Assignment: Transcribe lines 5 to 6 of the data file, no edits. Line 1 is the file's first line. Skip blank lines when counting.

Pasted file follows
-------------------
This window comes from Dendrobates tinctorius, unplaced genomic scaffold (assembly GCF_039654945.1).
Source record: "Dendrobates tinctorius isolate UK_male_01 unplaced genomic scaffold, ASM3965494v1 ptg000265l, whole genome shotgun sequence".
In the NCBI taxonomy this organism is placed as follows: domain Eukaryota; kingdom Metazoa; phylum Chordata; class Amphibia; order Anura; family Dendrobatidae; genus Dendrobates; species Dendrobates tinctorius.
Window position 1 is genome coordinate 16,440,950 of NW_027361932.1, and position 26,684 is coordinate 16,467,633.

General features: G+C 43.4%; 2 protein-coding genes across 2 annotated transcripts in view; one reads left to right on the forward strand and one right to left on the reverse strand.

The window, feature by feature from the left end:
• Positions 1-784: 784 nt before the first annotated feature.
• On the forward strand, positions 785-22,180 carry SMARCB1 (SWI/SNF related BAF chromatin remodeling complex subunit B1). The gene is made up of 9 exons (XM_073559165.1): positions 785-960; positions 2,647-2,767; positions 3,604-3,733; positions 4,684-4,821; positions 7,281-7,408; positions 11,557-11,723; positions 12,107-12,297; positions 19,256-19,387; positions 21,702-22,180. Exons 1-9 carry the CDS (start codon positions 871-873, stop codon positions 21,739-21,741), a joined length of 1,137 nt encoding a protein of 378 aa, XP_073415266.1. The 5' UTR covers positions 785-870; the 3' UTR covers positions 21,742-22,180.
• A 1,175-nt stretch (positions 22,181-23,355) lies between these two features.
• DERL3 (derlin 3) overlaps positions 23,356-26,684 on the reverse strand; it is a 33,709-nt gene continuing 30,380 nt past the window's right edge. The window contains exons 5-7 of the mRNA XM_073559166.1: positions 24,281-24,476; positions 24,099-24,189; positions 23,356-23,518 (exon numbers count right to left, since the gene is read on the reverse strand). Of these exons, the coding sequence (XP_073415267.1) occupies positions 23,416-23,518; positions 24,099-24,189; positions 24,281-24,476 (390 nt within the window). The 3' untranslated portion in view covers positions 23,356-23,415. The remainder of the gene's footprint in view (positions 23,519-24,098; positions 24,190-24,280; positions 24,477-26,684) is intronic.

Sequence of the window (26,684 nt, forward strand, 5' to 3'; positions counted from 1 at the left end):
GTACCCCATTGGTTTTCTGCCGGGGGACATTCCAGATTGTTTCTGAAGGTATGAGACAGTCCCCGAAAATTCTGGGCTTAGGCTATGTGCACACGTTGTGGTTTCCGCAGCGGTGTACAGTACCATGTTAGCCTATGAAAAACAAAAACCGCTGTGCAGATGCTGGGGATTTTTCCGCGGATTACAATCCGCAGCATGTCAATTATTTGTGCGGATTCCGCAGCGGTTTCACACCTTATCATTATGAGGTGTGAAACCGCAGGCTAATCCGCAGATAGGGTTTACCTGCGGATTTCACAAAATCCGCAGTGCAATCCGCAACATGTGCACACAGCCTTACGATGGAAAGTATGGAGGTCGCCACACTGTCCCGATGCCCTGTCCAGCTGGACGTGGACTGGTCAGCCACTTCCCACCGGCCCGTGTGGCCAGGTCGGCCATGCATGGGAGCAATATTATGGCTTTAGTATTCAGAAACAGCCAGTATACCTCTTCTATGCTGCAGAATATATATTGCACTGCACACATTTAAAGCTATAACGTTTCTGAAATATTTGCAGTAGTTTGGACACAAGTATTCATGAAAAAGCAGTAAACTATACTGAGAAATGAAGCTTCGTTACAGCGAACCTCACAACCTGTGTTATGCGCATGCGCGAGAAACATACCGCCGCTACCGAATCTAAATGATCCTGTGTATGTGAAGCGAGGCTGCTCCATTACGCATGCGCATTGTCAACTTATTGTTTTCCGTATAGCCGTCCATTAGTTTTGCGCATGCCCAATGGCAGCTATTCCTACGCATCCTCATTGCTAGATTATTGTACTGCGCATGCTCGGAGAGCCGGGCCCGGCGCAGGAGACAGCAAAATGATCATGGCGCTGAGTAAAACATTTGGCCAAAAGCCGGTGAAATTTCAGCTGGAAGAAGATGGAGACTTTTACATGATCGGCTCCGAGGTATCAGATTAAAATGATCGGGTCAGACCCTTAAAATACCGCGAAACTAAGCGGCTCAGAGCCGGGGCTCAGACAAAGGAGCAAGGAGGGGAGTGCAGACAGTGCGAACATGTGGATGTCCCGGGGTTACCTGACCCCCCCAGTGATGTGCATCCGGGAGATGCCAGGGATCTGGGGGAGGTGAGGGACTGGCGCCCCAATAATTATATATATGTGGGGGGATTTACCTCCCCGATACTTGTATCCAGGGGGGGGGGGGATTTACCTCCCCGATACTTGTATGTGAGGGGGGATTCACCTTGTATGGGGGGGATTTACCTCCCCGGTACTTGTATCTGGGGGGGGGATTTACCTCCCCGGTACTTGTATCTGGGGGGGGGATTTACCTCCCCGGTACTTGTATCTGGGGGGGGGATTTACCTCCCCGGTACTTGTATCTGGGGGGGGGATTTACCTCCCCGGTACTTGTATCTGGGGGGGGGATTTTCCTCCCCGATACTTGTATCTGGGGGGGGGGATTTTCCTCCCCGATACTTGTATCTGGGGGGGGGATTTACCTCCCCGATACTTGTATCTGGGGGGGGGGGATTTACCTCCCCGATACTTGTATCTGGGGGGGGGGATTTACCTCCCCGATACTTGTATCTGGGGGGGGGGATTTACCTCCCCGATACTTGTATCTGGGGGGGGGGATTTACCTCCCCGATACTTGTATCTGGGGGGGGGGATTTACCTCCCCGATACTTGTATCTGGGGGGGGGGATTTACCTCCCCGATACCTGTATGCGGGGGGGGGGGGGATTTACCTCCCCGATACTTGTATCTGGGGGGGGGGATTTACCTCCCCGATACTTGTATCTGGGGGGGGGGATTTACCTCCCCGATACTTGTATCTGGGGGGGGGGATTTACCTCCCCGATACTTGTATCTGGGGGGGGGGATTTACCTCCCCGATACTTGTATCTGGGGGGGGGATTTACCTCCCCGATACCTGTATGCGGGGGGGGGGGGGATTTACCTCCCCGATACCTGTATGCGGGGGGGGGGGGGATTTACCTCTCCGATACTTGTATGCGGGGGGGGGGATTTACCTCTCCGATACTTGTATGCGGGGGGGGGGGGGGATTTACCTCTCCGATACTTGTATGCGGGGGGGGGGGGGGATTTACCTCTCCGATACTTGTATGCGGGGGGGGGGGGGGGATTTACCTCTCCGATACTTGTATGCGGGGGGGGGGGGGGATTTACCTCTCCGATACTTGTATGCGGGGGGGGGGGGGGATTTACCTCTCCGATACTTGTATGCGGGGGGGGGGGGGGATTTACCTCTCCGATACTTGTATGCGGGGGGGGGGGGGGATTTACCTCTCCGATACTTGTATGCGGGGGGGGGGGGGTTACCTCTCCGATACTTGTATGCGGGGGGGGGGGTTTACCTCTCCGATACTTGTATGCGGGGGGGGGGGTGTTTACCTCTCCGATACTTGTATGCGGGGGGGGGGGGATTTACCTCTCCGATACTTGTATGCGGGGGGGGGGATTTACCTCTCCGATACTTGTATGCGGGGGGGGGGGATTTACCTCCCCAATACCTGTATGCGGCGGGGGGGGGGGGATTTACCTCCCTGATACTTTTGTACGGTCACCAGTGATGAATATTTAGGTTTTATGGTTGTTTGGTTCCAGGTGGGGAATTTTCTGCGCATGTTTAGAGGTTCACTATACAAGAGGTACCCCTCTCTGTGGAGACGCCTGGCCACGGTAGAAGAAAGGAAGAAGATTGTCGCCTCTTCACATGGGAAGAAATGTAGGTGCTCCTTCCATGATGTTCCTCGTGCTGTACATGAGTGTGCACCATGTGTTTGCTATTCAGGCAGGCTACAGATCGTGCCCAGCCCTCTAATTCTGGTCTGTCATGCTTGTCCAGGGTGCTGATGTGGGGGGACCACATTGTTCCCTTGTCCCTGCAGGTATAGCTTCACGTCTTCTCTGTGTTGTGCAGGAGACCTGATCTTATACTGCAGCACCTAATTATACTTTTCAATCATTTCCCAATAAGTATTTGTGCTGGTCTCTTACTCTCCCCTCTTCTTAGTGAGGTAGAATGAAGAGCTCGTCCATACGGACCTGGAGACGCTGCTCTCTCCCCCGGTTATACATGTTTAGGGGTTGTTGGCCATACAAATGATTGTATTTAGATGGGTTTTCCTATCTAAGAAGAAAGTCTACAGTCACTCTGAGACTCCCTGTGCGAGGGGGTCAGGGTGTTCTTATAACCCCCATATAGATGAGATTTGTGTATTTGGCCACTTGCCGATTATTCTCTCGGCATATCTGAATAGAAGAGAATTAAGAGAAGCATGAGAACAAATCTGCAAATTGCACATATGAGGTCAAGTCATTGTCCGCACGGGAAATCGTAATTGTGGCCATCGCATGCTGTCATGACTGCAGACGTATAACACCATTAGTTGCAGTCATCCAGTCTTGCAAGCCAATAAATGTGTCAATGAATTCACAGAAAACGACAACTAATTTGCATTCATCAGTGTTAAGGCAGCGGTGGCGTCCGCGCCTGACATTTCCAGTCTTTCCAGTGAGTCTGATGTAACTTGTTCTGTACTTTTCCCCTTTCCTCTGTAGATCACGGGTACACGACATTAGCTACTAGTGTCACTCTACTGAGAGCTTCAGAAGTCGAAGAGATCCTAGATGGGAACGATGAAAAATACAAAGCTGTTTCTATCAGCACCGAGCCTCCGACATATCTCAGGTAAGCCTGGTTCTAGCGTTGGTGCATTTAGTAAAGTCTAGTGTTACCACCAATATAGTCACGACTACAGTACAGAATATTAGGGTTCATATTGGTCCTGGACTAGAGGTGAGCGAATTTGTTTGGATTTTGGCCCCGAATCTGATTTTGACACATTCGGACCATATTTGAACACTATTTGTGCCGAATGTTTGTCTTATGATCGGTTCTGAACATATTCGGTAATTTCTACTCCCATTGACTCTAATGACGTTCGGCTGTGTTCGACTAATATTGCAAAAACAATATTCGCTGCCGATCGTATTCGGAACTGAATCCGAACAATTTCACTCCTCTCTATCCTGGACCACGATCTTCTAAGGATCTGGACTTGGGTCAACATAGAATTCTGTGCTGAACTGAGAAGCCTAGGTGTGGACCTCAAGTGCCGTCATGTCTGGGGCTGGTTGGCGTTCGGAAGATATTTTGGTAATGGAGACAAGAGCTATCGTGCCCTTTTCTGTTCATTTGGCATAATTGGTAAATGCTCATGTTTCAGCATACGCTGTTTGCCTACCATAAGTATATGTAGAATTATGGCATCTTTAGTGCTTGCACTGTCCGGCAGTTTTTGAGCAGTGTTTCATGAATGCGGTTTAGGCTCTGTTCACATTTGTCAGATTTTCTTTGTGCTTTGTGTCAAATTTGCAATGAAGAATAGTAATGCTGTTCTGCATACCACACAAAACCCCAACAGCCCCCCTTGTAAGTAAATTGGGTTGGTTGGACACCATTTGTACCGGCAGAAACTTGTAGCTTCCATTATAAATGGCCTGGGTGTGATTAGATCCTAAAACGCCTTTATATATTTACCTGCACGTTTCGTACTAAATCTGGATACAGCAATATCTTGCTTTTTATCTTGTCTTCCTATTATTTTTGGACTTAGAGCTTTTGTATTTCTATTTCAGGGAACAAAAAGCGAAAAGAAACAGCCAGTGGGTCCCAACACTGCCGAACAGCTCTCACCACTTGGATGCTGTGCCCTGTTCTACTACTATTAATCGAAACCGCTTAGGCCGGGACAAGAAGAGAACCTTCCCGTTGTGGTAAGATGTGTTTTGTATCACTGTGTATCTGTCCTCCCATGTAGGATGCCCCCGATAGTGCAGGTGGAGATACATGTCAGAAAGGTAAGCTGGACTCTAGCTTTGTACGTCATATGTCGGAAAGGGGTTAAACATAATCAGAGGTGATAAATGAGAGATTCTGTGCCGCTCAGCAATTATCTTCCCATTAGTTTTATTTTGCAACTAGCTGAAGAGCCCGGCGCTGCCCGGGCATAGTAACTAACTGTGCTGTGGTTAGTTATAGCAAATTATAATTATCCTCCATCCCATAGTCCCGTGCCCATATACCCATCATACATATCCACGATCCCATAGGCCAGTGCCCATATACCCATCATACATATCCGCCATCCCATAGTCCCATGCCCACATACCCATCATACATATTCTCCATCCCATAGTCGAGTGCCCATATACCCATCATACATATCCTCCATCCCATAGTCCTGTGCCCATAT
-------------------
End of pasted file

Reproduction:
General features: G+C 43.4%; 2 protein-coding genes across 2 annotated transcripts in view; one reads left to right on the forward strand and one right to left on the reverse strand.

The window, feature by feature from the left end: